Since the very day the republic was founded, the process of impeachment has never resulted in a conviction. The Senate is the body that tries an impeachment case that is referred to it by the house. In other words, the house indicts and the Senate convicts. Since trials are conducted in the Senate more as exercises in political strength with an eye towards the ongoing health of the prevailing party rather than that of the nation, no impeached President has ever been convicted. As a result, impeachment is little more than a slap on the wrist, a stigma, a stain on a President’s legacy. It does little to right a wrong, but exists merely as a threat to be feared by those who wish to be remembered in history as great and important.
Even school children know that a trial should be based on evidence, on the facts surrounding an accusation, but as anyone who has witnessed the Senate proceedings live on cable has since learned, determinations are made on the basis of party affiliation not on facts. Facts are routinely subverted to a rationalized process of herd mentality that weighs the benefits of a potential outcome, that it may be used as a cover for a wrongful judgement, against the guilt or innocence of the accused as should be determined by the facts but with emphasis on the potential underlying damage to the ruling party in the next election.
We live in unprecedented times. The questionable conduct and guilt of President (I shudder at the word) Trump, while undeniable in the age of digital communication, with both the news media and Twitter documenting his every word and action, is swirled in a blender of chaotic interpretation, like leaves in a wood-chipper, by sycophants the likes of rabid, coat-tailing, brown-nosed minions Matt Gaetz, Jim Jordan, and Devin Nunes, or bewitched Press Secretaries, liars Kayleigh McEnany, Sarah Huckabee Sanders and Sean Spicer, and ultimately, the machine-gun mouth of delusional Kellyanne Conway who actually believes half of what she says, forty percent of the American voting population remains mired in their “alternative facts” convinced that up is down and wrong is right.
But something else is going on now that is very different. As an example, Republican Jeff Flake just called Trumpism “a demographic political cul-de-sac,” further stating, “there is no underlying coherent political philosophy.” Well duh!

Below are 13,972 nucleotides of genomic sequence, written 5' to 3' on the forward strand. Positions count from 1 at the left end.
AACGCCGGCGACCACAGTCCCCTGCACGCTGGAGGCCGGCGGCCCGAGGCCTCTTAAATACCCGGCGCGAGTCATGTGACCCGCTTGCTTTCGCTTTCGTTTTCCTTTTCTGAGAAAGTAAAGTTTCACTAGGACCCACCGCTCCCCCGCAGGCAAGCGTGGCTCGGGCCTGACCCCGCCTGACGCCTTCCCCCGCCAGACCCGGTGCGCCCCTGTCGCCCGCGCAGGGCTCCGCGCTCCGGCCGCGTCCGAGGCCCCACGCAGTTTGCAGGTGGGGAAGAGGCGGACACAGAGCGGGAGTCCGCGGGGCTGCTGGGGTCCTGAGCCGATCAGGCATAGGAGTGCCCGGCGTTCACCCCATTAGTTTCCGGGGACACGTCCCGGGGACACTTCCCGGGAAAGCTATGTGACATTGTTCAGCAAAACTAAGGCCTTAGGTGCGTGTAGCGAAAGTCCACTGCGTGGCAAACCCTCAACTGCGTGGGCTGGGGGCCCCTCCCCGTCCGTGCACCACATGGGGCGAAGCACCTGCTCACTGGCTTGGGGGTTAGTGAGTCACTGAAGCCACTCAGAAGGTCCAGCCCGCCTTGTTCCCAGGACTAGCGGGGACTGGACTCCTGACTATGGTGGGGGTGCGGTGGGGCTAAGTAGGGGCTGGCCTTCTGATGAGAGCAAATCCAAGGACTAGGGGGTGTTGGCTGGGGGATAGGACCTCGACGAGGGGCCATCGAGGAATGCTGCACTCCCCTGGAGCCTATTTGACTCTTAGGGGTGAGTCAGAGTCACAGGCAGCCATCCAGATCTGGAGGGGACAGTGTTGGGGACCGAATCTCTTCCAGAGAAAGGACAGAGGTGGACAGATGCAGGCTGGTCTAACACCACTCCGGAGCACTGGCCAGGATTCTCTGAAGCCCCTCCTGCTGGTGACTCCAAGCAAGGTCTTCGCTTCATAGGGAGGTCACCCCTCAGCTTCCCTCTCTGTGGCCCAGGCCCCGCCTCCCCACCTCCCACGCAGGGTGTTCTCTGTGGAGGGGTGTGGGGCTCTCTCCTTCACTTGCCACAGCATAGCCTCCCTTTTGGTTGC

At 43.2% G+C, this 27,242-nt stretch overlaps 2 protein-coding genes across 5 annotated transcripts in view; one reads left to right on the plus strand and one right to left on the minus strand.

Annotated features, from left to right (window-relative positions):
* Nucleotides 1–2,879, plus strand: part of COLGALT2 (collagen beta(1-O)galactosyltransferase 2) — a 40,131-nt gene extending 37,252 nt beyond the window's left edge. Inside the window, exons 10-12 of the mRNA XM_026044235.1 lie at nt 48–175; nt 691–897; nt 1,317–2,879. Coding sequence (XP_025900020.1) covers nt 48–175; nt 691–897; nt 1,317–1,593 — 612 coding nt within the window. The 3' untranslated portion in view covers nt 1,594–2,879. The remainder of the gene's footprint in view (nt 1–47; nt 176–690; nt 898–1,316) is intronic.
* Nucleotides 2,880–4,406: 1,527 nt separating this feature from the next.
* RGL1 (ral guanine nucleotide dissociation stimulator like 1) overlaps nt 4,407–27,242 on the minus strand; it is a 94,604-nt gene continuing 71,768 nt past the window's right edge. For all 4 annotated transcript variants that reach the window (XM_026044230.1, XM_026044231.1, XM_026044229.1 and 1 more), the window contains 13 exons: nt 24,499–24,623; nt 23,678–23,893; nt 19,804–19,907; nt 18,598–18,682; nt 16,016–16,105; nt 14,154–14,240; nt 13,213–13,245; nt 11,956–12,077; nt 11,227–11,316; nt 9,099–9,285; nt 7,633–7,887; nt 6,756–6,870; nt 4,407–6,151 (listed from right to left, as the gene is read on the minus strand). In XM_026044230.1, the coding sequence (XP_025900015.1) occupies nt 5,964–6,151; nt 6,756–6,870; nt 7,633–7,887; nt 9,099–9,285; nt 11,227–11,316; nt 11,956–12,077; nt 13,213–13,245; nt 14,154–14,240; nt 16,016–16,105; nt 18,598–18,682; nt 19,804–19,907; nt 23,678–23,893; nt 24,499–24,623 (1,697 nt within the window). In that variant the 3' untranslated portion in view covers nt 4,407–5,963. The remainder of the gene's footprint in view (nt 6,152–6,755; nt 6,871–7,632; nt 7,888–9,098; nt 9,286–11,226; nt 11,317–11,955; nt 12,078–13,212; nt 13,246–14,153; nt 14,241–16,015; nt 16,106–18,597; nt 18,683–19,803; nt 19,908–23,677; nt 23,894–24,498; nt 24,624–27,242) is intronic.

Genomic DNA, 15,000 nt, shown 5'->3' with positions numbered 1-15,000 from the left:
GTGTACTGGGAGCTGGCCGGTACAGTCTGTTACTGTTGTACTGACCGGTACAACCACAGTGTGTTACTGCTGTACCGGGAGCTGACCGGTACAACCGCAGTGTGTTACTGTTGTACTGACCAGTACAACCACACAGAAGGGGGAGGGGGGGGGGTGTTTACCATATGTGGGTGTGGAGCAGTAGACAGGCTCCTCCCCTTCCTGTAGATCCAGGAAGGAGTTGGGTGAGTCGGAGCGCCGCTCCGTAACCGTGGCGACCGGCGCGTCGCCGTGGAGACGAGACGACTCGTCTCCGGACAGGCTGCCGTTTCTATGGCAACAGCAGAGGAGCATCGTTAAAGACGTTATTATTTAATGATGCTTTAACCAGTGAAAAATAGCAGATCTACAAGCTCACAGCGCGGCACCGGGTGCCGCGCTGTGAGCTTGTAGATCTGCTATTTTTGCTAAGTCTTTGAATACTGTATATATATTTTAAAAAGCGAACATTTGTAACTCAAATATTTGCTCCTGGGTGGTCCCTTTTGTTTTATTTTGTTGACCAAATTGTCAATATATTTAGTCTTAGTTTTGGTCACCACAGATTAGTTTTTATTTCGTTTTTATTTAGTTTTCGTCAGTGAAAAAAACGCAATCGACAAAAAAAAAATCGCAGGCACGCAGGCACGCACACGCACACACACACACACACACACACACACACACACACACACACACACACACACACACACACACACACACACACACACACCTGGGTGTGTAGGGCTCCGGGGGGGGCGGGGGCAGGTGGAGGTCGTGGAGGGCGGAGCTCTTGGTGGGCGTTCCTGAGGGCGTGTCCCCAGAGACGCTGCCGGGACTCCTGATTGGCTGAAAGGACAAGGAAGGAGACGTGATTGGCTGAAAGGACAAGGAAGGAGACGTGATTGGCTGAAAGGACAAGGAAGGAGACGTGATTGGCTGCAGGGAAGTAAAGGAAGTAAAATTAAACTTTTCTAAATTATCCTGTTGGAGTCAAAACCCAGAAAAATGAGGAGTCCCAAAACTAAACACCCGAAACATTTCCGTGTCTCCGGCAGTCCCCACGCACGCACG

Trumpism is not Conservatism but an ever-mutating virus feeding on it. Trump, himself is an empty vessel that conservatives used to get certain policies favorable to them enacted, policies like lower taxes for the super-wealthy and courts filled with judges favorable to conservative causes. Three Supreme Court judges later and conservatives are quite pleased with themselves. But in truth, this was more an accidental quirk of timing and circumstance managed by Mitch McConnell than a Trump accomplishment.
Now that Trump has been electorally defeated and the GOP has lost both the House and the Senate, with only hours remaining in his tenure and after the Georgian defeat of two Senators, the loss being placed at Trump’s feet, and the riot of January 6th, Trump has been severed from just about all of social media, his pulpit—Twitter, Facebook, Apple, Instagram, Snapchat, Google, Amazon, Pinterist, TikTok, YouTube, reddit, Twitch, Stripe, Discord and Shopify, to be precise–the party has little use for him and have begun to see clearly the liability he represents for their survival. With a little media management, a conviction can appear not as a failure of conservative Republicanism, but the failure of Trumpism, reflecting not on the party as a whole, but on one man as an aberration that needed to be surgically excised. Like myself, most Americans were surprised to hear Mitch McConnell say that he “hates Trump” and never wants to speak to him again. The one man who held power as the gatekeeper of the Senate now holds the power to sway an impeachment conviction among Republicans. What goes around, comes around.
The benefits to convicting Trump now are many. Trump would be denied his yearly $200,000 pension and his secret service detail and travel allowance benefits would be in jeopardy. He could be denied the right to hold any future federal office which would undercut his hold on the party as its “kingmaker” and stifle his influence on the many fringe groups he commands.
The sole argument against conviction is that it would further divide the country. Nothing could be more incorrect. The country is firmly divided and has been for four years. Trump is the dividing line and to unite the country, the dividing line must be eliminated.
It’s not enough that Trump has had his wings clipped by social media and the party has suffered a loss of funding from corporate America. Trump remains a danger to national security on many levels. The best way to secure us from this danger is to place him in prison. The many state investigations into his activities, both pre and post-election, may lead to that, but it would be far better to imprison an impeached and convicted heretic than a celebrated President, so an impeachment conviction will go a long way to save face for the GOP later when Trump becomes the only American President to suffer the indignity of imprisonment.
In the meantime, Trump should be declared a person of suspicion, a possible domestic terrorist and placed on the no-fly list. That would be justice.